This is a simple idea and simple to test. But almost no one ever bothers to test it. According to the mindset of conventional economists, no one needs to test it; it just feels right; it must be right. It’s the only model anyone can think of. But socionomists [those who use the Wave Principle to make social predictions] have tested this idea multiple ways. And the result is not pretty for the theories that rely upon it.

The tests that we will examine are not rigorous or statistical. Our time and resources are limited. But in refuting a theory, extreme rigor is unnecessary. If someone says, “All leaves are green,” all one need do is show him a red one to refute the claim. I hope when we are done with our brief survey, you will see that the ubiquitous claim we challenge is more akin to economists saying “All leaves are made of iron.” We will be unable to find a single example from nature that fits.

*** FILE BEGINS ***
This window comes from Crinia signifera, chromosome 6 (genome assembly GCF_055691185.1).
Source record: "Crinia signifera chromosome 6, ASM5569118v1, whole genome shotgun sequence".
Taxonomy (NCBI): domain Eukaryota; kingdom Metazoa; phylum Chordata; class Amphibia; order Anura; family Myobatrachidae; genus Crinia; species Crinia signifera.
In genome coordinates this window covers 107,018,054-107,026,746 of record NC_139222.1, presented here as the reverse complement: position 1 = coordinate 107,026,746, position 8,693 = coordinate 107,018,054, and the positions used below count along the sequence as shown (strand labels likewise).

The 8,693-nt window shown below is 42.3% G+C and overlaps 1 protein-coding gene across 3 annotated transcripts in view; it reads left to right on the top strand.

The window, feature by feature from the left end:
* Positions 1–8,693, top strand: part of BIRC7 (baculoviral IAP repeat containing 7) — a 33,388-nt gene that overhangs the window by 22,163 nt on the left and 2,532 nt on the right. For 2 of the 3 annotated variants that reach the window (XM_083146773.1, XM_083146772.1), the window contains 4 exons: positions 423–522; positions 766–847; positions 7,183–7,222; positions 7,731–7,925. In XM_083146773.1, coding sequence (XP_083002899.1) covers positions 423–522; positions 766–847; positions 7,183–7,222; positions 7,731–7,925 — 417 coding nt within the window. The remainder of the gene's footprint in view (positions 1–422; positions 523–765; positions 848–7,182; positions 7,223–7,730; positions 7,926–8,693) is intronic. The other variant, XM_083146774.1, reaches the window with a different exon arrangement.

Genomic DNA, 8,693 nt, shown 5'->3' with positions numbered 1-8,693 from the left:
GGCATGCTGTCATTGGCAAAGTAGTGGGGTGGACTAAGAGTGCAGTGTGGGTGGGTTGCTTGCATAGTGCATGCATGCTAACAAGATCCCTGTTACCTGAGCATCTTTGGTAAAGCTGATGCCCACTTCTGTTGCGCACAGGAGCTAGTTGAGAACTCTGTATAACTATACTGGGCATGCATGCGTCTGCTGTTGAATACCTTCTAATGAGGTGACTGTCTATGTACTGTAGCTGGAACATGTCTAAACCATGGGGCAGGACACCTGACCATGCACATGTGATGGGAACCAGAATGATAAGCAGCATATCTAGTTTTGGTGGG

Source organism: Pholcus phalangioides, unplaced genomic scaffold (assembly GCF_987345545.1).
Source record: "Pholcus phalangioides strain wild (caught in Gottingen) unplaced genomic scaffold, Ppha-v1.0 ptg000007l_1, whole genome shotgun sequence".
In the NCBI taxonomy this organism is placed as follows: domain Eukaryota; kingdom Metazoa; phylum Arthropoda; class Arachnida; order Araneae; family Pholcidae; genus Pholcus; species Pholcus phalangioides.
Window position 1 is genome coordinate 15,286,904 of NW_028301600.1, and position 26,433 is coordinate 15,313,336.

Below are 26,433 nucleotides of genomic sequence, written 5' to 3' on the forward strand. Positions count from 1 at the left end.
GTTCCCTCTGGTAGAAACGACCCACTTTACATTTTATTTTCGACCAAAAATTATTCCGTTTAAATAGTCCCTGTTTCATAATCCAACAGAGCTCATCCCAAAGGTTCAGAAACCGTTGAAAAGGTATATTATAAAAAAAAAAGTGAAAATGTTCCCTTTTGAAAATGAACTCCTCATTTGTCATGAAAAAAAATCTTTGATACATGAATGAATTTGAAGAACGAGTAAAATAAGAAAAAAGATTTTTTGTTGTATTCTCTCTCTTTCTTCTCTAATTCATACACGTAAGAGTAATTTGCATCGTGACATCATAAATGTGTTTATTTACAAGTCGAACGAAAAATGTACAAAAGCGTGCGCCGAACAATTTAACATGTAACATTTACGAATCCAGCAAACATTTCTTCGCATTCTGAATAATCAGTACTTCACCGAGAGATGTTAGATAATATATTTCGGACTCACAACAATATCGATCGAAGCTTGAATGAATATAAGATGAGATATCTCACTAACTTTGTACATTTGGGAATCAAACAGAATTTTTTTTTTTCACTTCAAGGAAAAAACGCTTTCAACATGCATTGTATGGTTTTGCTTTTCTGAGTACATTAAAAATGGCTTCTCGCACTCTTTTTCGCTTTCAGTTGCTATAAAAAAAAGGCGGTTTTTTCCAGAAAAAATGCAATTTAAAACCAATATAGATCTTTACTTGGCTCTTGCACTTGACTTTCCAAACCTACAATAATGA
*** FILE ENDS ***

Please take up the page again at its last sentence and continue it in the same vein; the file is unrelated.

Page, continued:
* * *

In his February 2010 Elliott Wave Theorist, Prechter then goes on to show charts that examine each of these claims that encompass both economic and political events:

Claim #1: “Interest rates drive stock prices.”
Claim #2: “Rising oil prices are bearish for stocks.”
Claim #3: “An expanding trade deficit is bad for a nation’s economy and therefore bearish for stock prices.”
Claim #4: “Earnings drive stock prices.”
Claim #5: “GDP drives stock prices.”
Claim #6: “Wars are bullish/bearish for stock prices.”
Claim #7: “Peace is bullish for stocks.”
Claim #8: “Terrorist attacks would cause the stock market to drop.”